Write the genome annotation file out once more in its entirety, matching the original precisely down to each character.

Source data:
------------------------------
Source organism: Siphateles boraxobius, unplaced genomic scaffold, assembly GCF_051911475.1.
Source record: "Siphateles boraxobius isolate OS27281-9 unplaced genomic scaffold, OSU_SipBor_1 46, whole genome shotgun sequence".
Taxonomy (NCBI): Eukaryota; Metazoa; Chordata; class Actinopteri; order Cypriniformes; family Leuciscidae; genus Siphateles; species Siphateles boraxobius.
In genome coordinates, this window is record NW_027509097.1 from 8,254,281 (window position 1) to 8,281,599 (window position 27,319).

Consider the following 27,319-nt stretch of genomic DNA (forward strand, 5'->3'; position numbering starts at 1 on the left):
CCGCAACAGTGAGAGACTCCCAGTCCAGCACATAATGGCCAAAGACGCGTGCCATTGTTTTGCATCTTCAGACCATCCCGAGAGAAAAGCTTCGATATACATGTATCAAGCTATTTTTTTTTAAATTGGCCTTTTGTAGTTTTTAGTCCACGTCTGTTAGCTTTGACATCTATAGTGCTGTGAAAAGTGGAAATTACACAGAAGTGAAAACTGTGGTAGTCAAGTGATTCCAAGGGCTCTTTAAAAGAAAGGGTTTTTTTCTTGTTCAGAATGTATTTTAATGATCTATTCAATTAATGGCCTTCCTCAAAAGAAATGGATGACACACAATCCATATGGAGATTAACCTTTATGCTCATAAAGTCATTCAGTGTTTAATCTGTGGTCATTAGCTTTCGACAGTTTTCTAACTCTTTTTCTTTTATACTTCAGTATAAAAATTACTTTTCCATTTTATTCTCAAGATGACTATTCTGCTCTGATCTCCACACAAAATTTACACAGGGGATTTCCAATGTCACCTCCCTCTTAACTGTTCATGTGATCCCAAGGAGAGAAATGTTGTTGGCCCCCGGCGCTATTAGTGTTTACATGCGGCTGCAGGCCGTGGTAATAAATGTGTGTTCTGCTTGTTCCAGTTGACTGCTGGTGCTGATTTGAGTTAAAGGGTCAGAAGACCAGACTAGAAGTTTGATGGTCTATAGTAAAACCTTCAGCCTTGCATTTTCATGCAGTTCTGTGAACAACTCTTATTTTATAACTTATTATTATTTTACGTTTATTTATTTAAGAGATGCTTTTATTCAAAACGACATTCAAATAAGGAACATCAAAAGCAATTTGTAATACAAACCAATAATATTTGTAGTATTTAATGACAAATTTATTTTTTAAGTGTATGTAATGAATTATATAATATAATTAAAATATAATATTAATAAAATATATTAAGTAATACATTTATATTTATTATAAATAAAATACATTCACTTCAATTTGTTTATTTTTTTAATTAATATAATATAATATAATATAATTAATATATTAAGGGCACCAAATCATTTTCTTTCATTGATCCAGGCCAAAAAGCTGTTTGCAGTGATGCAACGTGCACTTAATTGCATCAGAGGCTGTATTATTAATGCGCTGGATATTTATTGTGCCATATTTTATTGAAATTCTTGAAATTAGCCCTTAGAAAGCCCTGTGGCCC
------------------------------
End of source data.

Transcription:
Source organism: Siphateles boraxobius, unplaced genomic scaffold, assembly GCF_051911475.1.
Source record: "Siphateles boraxobius isolate OS27281-9 unplaced genomic scaffold, OSU_SipBor_1 46, whole genome shotgun sequence".
Taxonomy (NCBI): Eukaryota; Metazoa; Chordata; class Actinopteri; order Cypriniformes; family Leuciscidae; genus Siphateles; species Siphateles boraxobius.
In genome coordinates, this window is record NW_027509097.1 from 8,254,281 (window position 1) to 8,281,599 (window position 27,319).

Consider the following 27,319-nt stretch of genomic DNA (forward strand, 5'->3'; position numbering starts at 1 on the left):
CCGCAACAGTGAGAGACTCCCAGTCCAGCACATAATGGCCAAAGACGCGTGCCATTGTTTTGCATCTTCAGACCATCCCGAGAGAAAAGCTTCGATATACATGTATCAAGCTATTTTTTTTTAAATTGGCCTTTTGTAGTTTTTAGTCCACGTCTGTTAGCTTTGACATCTATAGTGCTGTGAAAAGTGGAAATTACACAGAAGTGAAAACTGTGGTAGTCAAGTGATTCCAAGGGCTCTTTAAAAGAAAGGGTTTTTTTCTTGTTCAGAATGTATTTTAATGATCTATTCAATTAATGGCCTTCCTCAAAAGAAATGGATGACACACAATCCATATGGAGATTAACCTTTATGCTCATAAAGTCATTCAGTGTTTAATCTGTGGTCATTAGCTTTCGACAGTTTTCTAACTCTTTTTCTTTTATACTTCAGTATAAAAATTACTTTTCCATTTTATTCTCAAGATGACTATTCTGCTCTGATCTCCACACAAAATTTACACAGGGGATTTCCAATGTCACCTCCCTCTTAACTGTTCATGTGATCCCAAGGAGAGAAATGTTGTTGGCCCCCGGCGCTATTAGTGTTTACATGCGGCTGCAGGCCGTGGTAATAAATGTGTGTTCTGCTTGTTCCAGTTGACTGCTGGTGCTGATTTGAGTTAAAGGGTCAGAAGACCAGACTAGAAGTTTGATGGTCTATAGTAAAACCTTCAGCCTTGCATTTTCATGCAGTTCTGTGAACAACTCTTATTTTATAACTTATTATTATTTTACGTTTATTTATTTAAGAGATGCTTTTATTCAAAACGACATTCAAATAAGGAACATCAAAAGCAATTTGTAATACAAACCAATAATATTTGTAGTATTTAATGACAAATTTATTTTTTAAGTGTATGTAATGAATTATATAATATAATTAAAATATAATATTAATAAAATATATTAAGTAATACATTTATATTTATTATAAATAAAATACATTCACTTCAATTTGTTTATTTTTTTAATTAATATAATATAATATAATATAATTAATATATTAAGGGCACCAAATCATTTTCTTTCATTGATCCAGGCCAAAAAGCTGTTTGCAGTGATGCAACGTGCACTTAATTGCATCAGAGGCTGTATTATTAATGCGCTGGATATTTATTGTGCCATATTTTATTGAAATTCTTGAAATTAGCCCTTAGAAAGCCCTGTGGCCC